In addition to the main campaign level buying this pack grants you access to the Doctor Who "hub world" where there are more mini missions to complete, baddies to beat up, races to run and collectibles to find. It's basically Doctor Who heaven and as a extra special treat you can choose between any of the Doctor's incarnations to play as while you're there, with little dialogue clips to along with them.

LEGO Dimensions: Doctor figure (Credit: LEGO) LEGO Dimensions: Doctor Who Hub World (Credit: LEGO) LEGO Dimensions: Doctor Who Hub World (Credit: LEGO)

The level pack was obviously put together by people with a deep and abiding love for the show and while any fan will enjoy what it has to offer the main issue must be with the cost of the pack. The set which includes three mini-figs (The tweleth Doctor, K9 and the TARDIS), the DLC Doctor Who adventure and access to the Doctor Who hub world retails at £29.99. This is roughly double what DLC costs for most other games and is more in line with the newer "Season pass" system that many AAA games are now utalising which generally speaking enables the user to get any and all future DLC releases, access to multi player and other bonuses. Ultimately it will be a personal choice if you want to invest in further Doctor Who LEGO adventures, especially as the level that comes with the main game is quite satisfying. However, the opportunity to run around Telos as the Second Doctor having just beat the beastly Daleks with a trademark Twelfth quip and some nose laser action from good old K9 is just enough to justify the investment. 





The Twelfth Doctor’s Sonic ScrewdriverBookmark and Share

Wednesday, 7 October 2015 - Reviewed by Matthew Kilburn

So much for that, one might think. For the Doctor, his once-beloved sonic screwdriver seems to be a compromised object, reminding him of failures of ethics and manipulations past. However, Steven Moffat has hinted that this is not the end for the sonic screwdriver; and The Wand Company will be hoping so too as they have launched a new Twelfth Doctor’s Sonic Screwdriver model in time for the Christmas market, a ‘fully-functioning gesture-based universal remote control’ and extendable replica of the most recent sonic screwdriver prop, with which one can control a vast range of gadgets around the home while remembering less conflicted times for the Doctor.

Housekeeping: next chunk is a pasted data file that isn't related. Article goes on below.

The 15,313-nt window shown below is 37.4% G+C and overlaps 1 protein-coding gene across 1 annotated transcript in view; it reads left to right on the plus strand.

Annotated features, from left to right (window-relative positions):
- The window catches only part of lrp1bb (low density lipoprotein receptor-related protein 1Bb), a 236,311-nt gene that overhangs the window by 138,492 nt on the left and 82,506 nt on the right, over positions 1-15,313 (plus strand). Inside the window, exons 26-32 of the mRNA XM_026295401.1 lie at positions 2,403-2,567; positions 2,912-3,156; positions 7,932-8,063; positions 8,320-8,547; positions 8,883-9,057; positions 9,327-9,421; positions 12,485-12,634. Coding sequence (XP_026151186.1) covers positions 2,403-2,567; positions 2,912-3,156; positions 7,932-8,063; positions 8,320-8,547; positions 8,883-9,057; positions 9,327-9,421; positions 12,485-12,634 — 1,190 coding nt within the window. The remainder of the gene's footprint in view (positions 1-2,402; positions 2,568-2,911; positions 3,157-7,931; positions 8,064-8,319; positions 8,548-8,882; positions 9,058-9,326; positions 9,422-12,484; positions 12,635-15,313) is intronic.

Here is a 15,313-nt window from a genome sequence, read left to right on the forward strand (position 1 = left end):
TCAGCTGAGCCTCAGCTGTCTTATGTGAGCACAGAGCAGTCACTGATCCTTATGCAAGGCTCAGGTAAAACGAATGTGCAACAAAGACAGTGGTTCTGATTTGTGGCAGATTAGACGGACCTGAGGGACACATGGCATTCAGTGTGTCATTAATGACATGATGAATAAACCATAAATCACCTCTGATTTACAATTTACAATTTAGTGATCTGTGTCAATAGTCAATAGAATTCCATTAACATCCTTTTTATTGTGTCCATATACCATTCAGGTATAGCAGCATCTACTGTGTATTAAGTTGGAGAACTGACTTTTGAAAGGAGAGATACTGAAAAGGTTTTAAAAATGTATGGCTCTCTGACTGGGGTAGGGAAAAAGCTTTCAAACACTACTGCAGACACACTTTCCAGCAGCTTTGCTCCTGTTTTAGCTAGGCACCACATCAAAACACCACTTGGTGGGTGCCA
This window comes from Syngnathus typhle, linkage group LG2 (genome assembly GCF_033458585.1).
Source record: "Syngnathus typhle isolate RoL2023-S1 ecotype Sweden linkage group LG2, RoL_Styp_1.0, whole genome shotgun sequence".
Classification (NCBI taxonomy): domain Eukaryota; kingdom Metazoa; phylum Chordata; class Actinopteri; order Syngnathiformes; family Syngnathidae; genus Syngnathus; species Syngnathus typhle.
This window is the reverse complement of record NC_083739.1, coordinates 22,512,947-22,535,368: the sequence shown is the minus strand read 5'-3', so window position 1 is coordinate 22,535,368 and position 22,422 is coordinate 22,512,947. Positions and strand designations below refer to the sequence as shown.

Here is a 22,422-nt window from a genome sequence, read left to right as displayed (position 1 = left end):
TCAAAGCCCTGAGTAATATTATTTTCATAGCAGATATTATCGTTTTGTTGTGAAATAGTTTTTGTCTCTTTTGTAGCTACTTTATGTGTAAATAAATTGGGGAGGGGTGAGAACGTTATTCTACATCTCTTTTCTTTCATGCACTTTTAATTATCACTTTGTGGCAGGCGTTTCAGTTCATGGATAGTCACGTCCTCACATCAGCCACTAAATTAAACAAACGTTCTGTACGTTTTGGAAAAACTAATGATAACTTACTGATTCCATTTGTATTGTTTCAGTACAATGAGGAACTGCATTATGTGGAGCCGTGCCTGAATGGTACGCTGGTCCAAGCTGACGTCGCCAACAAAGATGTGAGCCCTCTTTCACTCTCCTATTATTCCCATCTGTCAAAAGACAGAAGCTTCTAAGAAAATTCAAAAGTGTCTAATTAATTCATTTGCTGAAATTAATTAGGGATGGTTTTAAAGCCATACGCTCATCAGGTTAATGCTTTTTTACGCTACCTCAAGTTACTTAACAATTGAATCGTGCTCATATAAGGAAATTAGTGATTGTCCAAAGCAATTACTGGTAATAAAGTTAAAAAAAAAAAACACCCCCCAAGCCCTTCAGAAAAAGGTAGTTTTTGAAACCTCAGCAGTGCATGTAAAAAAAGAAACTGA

Speaking to a gathering of correspondents from several Doctor Who websites in September, Wand Company co-founder Chris Barnardo explained that although they already had a universal remote control based on this sonic screwdriver on the market, messages from fans since that product’s launch had convinced them to engineer an extendable version which more closely mimicked the action of the prop seemed on television. The old model, marketed as The Eleventh Doctor’s Sonic Screwdriver, had sold over 55 000 units.

The main difference between old and new models is the extension function, but there has been detailed retooling of other components. Just as the sonic screwdriver prop has become weathered since it was first used on set in 2009, the new commercial model now uses a darker, flecked ivory colouring in the acetyl handle to reflect the original’s greater age. Another challenge was the light, which needs to be part of the extending section. The barrel is too small to accommodate a connecting ribbon to carry electricity and data, so instead the electrics stay put and the sonic’s familiar green light is reflected up the extended barrel. The old ‘steampunk’ horizontal stand has been superseded by a clear plastic ‘Gallifreyan stand for vertical presentation’.

Chris Barnardo and Richard Blakesley, founders of The Wand Company, are both engineers, and Chris’s creative endeavours beyond his design work have included a speculative script submitted to Star Trek: Voyager. Chris was at pains to point out that the licence gives them no initiative in the design of the sonic screwdriver prop used in the series, or developments that may happen on screen, which is firmly the prerogative of Steven Moffat and the other writers. Other ideas which they’d be tempted by would be sonic lipstick, but they are wary of products which might only appeal to one sex; asked about a vortex manipulator model, Chris replied that if enough people wrote in and proved there was demand, they’d consider developing a copy and launching it on to the market.

While Chris chatted with attendees and advised on how to flick the sonic screwdriver in order to change its settings, representatives of BBC Worldwide were also present with various BBC Shop exclusives including Christmas jumpers and canvas bags, and early news – since developed further – on Lego Dimensions and the DVD release of The Underwater Menace. Most of Television Centre may be a building site, but BBC Worldwide in the former News Stage remain a centre of activity and their concern for maintaining the prominence of Doctor Who and communicating with the fan market was amply demonstrated.